More than half of England's 53 million people live in and around London, making it Europe's most populous metropolis by a wide margin. In addition to some of the world's most popular tourist destinations, England's coastline has over 600 miles of breathtaking beauty.
In the United Kingdom, there are nine distinct geographic areas, each with its own distinct culture, history, and distinctive personality.
It's the ideal spot for both a brief stopover and a more in-depth exploration, depending on your time frame and objectives.
Natural History Museum
The Natural History Museum in London used to be known as the British Museum until 1992 when the name was changed.
A number of the museum's collections, including those gathered by the famed English biologist and geologist Charles Darwin, are of significant scientific importance. It is one of three museums along Exhibition Road in South Kensington.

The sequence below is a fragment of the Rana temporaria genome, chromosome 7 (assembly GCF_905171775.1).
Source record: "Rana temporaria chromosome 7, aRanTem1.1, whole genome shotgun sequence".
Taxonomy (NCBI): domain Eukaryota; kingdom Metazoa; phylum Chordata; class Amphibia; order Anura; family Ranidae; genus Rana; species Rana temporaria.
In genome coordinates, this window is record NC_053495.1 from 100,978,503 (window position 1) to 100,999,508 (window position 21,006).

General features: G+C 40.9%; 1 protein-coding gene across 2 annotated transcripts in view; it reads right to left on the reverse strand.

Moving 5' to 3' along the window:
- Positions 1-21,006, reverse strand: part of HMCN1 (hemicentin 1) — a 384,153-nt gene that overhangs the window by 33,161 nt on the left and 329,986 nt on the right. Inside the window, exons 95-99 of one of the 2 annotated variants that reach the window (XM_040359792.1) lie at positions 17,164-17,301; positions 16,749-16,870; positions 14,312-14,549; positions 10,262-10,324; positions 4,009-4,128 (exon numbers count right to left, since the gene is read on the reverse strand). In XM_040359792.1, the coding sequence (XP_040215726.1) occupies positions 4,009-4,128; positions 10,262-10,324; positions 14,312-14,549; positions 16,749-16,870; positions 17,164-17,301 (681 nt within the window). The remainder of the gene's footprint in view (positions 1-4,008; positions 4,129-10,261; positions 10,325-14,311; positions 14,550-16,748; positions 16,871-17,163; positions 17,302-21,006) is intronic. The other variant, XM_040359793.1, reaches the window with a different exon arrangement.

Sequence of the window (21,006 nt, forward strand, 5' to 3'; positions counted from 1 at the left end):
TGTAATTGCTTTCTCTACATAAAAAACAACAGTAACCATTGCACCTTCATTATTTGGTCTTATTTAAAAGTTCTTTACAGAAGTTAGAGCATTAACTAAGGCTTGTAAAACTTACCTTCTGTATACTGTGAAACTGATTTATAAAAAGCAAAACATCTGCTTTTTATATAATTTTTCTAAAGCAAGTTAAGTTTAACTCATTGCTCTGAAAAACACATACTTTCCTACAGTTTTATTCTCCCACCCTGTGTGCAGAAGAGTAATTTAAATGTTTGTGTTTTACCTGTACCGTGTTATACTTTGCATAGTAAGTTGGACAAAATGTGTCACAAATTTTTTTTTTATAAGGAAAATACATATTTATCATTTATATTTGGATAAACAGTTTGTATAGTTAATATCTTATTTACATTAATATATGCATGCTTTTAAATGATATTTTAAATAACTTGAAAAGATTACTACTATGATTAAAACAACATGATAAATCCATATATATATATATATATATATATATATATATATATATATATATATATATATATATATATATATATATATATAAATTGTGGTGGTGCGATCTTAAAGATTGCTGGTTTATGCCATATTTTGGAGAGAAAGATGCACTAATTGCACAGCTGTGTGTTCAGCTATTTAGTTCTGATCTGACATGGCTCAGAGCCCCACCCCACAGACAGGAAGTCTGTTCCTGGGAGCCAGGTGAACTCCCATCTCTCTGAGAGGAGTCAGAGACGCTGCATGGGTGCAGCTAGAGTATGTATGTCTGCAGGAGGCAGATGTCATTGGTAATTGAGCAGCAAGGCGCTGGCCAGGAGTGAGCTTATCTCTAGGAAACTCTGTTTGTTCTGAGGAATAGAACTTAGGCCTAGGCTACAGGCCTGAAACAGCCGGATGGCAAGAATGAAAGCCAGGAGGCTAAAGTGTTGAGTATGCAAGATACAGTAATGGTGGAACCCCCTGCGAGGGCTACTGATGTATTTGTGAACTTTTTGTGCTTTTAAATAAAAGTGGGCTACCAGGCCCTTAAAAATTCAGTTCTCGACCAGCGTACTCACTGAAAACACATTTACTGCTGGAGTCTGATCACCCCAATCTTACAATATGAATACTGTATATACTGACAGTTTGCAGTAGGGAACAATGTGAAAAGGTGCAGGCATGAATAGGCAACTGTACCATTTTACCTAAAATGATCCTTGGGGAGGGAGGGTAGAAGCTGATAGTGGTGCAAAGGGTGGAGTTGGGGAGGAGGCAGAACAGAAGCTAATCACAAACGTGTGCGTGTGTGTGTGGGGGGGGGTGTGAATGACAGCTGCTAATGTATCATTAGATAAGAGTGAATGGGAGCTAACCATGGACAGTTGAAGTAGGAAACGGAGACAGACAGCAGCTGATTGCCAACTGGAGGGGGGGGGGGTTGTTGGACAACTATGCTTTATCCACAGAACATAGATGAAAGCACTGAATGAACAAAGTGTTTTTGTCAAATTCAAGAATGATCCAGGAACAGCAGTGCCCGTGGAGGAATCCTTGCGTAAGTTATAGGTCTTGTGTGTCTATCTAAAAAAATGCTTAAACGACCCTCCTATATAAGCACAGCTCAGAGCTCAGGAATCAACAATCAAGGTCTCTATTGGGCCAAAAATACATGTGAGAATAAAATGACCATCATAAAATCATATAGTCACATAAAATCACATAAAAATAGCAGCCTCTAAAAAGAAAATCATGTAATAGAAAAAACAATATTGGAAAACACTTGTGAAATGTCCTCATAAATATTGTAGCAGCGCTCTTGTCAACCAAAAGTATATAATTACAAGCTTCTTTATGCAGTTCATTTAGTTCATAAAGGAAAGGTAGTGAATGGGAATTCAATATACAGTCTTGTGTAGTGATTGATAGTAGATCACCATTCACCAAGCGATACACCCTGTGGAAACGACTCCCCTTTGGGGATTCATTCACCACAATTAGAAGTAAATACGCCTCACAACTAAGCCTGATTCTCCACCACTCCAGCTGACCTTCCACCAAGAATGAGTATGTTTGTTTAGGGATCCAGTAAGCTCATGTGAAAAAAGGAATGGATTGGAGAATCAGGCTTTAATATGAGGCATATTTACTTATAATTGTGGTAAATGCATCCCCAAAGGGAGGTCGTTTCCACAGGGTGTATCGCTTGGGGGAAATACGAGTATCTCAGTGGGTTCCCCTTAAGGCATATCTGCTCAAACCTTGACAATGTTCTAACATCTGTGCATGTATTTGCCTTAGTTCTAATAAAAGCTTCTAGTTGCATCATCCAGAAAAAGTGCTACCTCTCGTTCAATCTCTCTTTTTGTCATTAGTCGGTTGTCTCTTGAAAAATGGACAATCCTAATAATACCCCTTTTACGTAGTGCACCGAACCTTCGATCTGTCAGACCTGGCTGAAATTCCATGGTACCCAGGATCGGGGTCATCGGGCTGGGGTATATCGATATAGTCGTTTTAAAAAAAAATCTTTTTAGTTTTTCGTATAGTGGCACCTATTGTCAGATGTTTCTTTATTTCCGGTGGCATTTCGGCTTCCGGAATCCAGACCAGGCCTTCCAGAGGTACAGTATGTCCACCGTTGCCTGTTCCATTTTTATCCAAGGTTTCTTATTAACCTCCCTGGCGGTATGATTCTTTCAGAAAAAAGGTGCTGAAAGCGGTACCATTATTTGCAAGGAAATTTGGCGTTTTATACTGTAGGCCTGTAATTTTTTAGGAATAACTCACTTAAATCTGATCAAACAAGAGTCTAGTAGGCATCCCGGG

The doors are open from 10 a.m. to 5:50 p.m. Admission is free from Monday through Sunday.
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Berkshire is the home of Windsor Castle, a palace of the British royal family.
Soon after William the Conqueror's conquest of England in 1066, construction began on this fortification. It has been in use since Henry I took the throne in 1100, and symbolizes Europe's longest-occupied palace. 'The Castle'
It was originally created as a means of ensuring the Normans' control over the suburbs of London, as well as the strategic importance of the River Thames.
The Jurassic Coast World Heritage Site
The Jurassic Coast World Heritage Site, which stretches 94 miles along the English Channel coast between East Devon and Dorset, provides a unique window into Earth's geological history.
Rocks from Triassic, Jurassic, and Cretaceous time periods, spanning 185 million years, are on display at the Natural History Museum of Los Angeles
In addition to being one of the most well-known Christian constructions in the United Kingdom, Canterbury Church is the residence of the Archbishop of Canterbury, who serves as the Church of England's primary ruler and senior bishop, as well as the representational head of the worldwide Anglican Communion.
The cathedral was built in 597 and renovated between 1070 and 1077, according to historical records. In 1174, it was given a more Gothic appearance, and it became a pilgrimage destination for those who came to pray at the tomb of Thomas Becket, who served as Archbishop of Canterbury from 1170 until his summarily assassinated in the year 1170.